An Orange Bowl Wish Come True
By Carlos Pineda
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Diagnosed with Duchenne muscular dystrophy (DMD) at the age of five, A.J. Scott's dream was to see his Seminoles play in the Orange Bowl.
MIAMI GARDENS, Fla. — Ten-year-old A.J. Scott can't play football.
But he loves to watch it.
Diagnosed with Duchenne muscular dystrophy (DMD) at the age of five, A.J. has been going to Florida State football games with his dad, Jerel Scott, for the last four years. Jerel, an FSU fan since the late 80s, and A.J. make the near five-hour drive from Statesboro, Ga. to Tallahassee two to three times a year to cheer on the Seminoles.
"He fell in love with Florida State," Jerel said. "It just makes him happy."
DMD is caused by the absence of dystrophin — a protein that helps keep muscle cells intact. The disease primarily affects boys between the ages of three and six, affecting approximately one in 3,500 male births, according to WebMD.
As the disease progresses, muscle weakness and atrophy affect the the trunk and forearms, gradually involving additional muscles of the body. According to MedlinePlus, there in no known cure for DMD. Most affected individuals require a wheelchair.
A.J.'s been in a wheelchair for about a year.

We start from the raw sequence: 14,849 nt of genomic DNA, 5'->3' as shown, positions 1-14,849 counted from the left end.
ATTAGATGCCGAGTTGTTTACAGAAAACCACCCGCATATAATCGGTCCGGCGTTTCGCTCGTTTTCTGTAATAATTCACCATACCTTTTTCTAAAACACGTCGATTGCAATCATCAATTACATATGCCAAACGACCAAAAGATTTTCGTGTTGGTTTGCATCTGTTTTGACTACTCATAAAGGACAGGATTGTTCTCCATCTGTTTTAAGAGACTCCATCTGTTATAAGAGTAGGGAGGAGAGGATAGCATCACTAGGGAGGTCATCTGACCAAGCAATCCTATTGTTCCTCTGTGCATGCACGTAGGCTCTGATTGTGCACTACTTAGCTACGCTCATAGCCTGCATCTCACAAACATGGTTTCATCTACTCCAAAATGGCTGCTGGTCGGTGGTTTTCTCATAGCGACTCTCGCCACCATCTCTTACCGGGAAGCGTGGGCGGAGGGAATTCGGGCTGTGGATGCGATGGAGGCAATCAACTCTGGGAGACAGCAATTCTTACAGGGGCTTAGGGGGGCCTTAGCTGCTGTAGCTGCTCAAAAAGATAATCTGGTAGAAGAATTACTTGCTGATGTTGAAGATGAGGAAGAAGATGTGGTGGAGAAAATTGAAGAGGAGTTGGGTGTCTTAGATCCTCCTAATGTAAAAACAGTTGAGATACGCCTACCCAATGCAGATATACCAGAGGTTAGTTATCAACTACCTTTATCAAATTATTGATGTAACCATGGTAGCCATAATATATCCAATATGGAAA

"It is [hard], but we just take it day-by-day with the good Lord helping us and our belief and our faith in Christ that we'll make it," Jerel said.
The Scott family contacted the Make-A-Wish Foundation last year and were put on the waiting list. They eventually received a call after Christmas and arrived in South Florida on Sunday.
A.J. met with the team at the team hotel on Monday and was at Sun Life Stadium on Tuesday to greet the players as they arrived for the game against Northern Illinois.
"It means the world to him," his mom, Pam Scott, said. "He's so excited to be here. He met all the players and coaches and it's been wonderful. They've been big teddy bears. They've been good to him."
A.J. and his family watched the Orange Bowl from a suite and were on the field during FSU's trophy ceremony. As the players stepped off the stage, many stopped by where A.J. was sitting, greeting him before they headed back to the locker room. Offensive lineman Cameron Erving took off his new championship hat and gently placed it on A.J.'s head.
A choked up Pam looked on as the players and head coach Jimbo Fisher showered A.J. with affection.
"It's hard to describe," Pam said. "You just want so much for him. He loves to watch those boys out on the field playing."
A.J.'s favorite player, Chris Thompson, spent some time with him on the field, before A.J. posed for a picture with Obie — the Orange Bowl mascot — and the Orange Bowl trophy.
FSU's 31-10 win was a great end for the Scott family in South Florida.
"Just to see him smile and see him get this attention from Florida State and from the Orange Bowl," Jerel said, "it's been a dream week."